One of my favorite things about recruiting in the corporate environment is an invested, long term interest in making quality hires. The collaboration and alignment of the talent acquisition and management organizations is essential to identifying and acquiring great talent. Part of the value talent acquisition can bring to the table is our extensive experience interviewing and hiring quality candidates. Since we do this for a living, we should absolutely be experts with an ability to bring some additional insights to our management partners. In the coming months, I am going to have a series of short posts outlining some tips that I share with interviewing teams to make them more effective during the hiring process. They might even help you!
This week my advice is not to be afraid to hire someone that might have had a bad interview. Anyone with any experience interviewing is familiar with the behavioral interviewing approach - the classic, “tell me about a time when” or, “give an example of” questions. When you use this approach, you’re typically looking for the candidate to outline the situation, the task, the action and the end result. The problem is that we often fall into a trap and instead of evaluating a person’s ability to do the job, we’re evaluating their ability to answer questions. This is a certain value in behavioral interviewing, but it is important to look past the surface of a "bad" response.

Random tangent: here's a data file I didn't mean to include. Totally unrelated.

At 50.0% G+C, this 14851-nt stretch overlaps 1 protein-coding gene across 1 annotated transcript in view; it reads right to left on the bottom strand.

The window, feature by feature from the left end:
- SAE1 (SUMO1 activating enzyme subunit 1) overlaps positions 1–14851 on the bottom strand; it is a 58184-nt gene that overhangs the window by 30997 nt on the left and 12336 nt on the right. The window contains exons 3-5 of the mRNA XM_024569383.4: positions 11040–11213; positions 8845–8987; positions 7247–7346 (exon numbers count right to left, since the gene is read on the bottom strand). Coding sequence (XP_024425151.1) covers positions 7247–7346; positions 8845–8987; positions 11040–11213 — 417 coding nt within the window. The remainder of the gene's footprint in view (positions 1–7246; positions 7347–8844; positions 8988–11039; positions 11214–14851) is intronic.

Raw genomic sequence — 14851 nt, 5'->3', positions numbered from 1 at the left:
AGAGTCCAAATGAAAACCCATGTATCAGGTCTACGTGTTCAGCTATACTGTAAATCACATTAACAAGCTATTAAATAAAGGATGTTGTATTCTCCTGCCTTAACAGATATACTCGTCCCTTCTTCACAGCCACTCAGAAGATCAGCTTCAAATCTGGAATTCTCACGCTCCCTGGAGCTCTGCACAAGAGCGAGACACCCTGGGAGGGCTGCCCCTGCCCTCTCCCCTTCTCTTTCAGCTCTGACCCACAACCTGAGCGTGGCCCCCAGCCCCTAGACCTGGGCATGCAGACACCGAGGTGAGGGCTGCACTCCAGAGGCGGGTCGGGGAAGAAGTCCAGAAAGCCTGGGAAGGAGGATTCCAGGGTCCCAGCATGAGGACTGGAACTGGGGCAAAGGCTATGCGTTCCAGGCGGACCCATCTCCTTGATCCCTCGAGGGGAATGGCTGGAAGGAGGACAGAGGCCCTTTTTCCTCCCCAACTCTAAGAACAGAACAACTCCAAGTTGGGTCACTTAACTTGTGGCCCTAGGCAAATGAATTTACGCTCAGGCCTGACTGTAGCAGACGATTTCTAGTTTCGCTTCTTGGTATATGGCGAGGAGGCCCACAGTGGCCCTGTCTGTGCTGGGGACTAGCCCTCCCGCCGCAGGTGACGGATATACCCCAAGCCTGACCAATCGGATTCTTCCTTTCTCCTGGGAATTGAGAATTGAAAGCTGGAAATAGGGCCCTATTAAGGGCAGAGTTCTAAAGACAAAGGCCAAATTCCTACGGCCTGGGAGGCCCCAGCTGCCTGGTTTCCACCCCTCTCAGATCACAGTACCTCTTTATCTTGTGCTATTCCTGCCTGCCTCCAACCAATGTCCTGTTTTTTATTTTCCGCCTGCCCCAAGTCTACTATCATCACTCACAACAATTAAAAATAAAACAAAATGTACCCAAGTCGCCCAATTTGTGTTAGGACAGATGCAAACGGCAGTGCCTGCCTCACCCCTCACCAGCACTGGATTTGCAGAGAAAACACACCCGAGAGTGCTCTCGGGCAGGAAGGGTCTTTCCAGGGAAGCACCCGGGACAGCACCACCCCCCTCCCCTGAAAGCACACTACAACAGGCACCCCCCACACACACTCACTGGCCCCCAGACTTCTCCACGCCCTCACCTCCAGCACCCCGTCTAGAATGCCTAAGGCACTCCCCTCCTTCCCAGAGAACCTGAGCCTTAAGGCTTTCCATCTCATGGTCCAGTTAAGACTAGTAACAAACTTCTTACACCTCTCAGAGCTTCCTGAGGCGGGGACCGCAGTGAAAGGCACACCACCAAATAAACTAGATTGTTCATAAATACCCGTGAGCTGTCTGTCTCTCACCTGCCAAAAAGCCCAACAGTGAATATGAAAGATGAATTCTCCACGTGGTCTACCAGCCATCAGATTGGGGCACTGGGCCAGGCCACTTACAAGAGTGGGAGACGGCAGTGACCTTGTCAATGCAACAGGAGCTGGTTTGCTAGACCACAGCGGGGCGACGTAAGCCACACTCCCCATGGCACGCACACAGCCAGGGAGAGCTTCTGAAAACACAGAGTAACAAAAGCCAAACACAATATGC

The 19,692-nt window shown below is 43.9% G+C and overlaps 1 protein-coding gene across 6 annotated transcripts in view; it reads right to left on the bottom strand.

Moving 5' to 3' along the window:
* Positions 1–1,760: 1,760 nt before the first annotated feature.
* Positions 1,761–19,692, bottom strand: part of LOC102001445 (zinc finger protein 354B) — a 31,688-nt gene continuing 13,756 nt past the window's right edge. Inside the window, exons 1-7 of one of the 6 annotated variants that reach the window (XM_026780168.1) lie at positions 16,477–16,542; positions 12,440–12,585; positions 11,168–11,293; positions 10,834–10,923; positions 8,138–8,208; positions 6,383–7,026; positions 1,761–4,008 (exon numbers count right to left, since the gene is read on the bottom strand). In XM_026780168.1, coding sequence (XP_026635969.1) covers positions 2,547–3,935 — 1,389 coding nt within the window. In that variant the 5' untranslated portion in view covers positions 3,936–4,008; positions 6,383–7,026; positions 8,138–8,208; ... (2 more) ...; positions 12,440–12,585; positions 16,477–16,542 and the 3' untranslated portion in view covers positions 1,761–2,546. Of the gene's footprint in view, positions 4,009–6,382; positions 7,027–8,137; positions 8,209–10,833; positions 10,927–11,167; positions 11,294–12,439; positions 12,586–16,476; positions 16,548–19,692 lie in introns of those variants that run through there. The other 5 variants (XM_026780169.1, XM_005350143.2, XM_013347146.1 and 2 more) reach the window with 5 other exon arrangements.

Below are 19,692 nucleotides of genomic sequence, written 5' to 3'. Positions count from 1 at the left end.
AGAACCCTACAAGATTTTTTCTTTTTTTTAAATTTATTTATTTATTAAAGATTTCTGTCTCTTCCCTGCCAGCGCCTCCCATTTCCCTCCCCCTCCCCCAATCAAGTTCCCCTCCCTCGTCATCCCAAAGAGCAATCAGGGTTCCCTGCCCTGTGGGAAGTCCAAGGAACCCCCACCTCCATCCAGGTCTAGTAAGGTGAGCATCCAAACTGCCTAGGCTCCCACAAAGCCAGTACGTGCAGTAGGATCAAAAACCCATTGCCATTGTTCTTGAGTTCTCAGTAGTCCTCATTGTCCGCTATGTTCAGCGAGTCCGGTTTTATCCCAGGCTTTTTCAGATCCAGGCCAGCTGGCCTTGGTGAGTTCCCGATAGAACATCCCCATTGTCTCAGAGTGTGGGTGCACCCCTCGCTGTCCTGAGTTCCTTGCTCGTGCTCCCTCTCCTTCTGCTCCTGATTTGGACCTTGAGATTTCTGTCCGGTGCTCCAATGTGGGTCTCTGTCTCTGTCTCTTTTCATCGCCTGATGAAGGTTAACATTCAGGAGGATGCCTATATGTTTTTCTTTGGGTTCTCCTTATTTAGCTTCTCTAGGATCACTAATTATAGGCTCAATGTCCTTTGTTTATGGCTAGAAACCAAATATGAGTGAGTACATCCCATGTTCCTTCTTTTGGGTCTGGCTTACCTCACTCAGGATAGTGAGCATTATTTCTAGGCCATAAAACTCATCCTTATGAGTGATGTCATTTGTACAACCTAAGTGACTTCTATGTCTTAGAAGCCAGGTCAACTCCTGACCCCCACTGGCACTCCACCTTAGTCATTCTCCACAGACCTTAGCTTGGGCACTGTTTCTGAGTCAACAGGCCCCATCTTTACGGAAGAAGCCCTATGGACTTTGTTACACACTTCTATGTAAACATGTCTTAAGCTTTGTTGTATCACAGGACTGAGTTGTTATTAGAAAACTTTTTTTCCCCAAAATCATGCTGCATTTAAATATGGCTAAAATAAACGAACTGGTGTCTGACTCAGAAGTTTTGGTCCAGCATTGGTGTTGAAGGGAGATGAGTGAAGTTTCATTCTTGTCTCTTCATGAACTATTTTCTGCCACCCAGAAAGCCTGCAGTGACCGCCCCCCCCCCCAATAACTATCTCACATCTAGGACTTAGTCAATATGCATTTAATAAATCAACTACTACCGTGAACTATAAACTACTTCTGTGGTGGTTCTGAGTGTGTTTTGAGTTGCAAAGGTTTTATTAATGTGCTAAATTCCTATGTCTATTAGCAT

On many occasions I’ve received feedback from hiring managers that a candidate was too nervous, or was unable to provide specific examples in response to their questions. Whether it is an entry-level candidate or a seasoned professional, being nervous is part of interviewing. It is also possible that there was a misunderstanding or (bear with me here) you did not ask an answerable interview question.
In short, this tip is about examining your intentions so that you’re evaluating candidates on culture fit and ability to do the job vs. the ability to answer your questions. When you can see past a poor interview and instead see a good employee, the payoff is often big for all parties involved.
(this article originally appeared on LinkedIn)